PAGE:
Most on-trend was Miguel’s collaboration with Kacey Musgraves on a remix of ‘Waves’, from his 2015 album Wildheart. Musgraves, as a leading light of country’s current wave of gifted, mordantly honest female artists (who also frequently covers TLC’s ‘No Scrubs’ in concert), has enjoyed more crossover acceptance with hipster audiences than any other country artist in recent memory, but this duet is still a rather special curveball. Who could have predicted that the two would have such chemistry, first of all? And who would have thought that paring ‘Waves’ down and countrifying it would end up sounding so much like The xx on beach?

A narrative of mutual suspicion between R&B and country fans is often assumed, particularly at moments of collision such as happened at the CMAs this week. It’s undeniable that it’s rooted in truths – yes, there was an inevitable and depressing surfeit of racist tweets about Beyoncé “gatecrashing” the awards. But as with any story purporting to reveal a particular demographic’s feelings based on cherrypicked social media posts, it felt rather simplistic in its erasure of all those country artists and fans welcoming Beyoncé – including black country fans.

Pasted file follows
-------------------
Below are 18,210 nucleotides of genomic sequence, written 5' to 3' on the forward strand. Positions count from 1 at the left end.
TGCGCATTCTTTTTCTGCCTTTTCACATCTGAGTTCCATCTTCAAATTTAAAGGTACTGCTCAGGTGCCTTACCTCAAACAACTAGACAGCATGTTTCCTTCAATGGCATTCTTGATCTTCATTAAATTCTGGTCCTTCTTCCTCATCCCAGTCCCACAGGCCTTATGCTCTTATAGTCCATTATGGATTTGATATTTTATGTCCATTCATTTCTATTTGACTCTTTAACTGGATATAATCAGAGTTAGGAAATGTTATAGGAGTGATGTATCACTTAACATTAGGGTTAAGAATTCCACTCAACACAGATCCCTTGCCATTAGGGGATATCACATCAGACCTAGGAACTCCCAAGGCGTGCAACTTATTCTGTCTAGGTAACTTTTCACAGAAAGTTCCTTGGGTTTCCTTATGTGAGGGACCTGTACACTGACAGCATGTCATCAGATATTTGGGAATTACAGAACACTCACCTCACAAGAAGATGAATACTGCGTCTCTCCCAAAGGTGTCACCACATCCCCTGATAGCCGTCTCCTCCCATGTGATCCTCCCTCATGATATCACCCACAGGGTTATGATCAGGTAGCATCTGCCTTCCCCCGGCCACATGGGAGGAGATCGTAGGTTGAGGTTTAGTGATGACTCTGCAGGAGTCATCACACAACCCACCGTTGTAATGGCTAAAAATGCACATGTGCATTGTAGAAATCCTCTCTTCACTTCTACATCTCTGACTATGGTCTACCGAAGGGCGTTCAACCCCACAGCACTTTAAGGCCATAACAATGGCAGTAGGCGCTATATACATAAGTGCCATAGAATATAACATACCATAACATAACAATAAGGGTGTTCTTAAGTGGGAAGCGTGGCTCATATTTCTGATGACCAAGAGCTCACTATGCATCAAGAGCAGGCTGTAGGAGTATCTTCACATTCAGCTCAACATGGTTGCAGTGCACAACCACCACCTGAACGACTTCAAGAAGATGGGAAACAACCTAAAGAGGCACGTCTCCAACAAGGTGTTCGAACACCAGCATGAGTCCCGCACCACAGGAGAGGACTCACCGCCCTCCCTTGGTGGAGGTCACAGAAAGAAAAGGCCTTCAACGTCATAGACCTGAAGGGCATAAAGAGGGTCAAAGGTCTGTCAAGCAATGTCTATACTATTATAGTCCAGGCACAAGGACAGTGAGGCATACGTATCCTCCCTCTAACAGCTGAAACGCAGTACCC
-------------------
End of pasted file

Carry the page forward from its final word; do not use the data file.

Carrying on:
The underlying spirit of this year’s crossovers is neither a power play nor a clumsy attempt to mimic a genre: what Beyoncé, K. Michelle, Fantasia, Miguel and Musgraves have done is reach back to a common history: a culturally bold move that’s paid off artistically.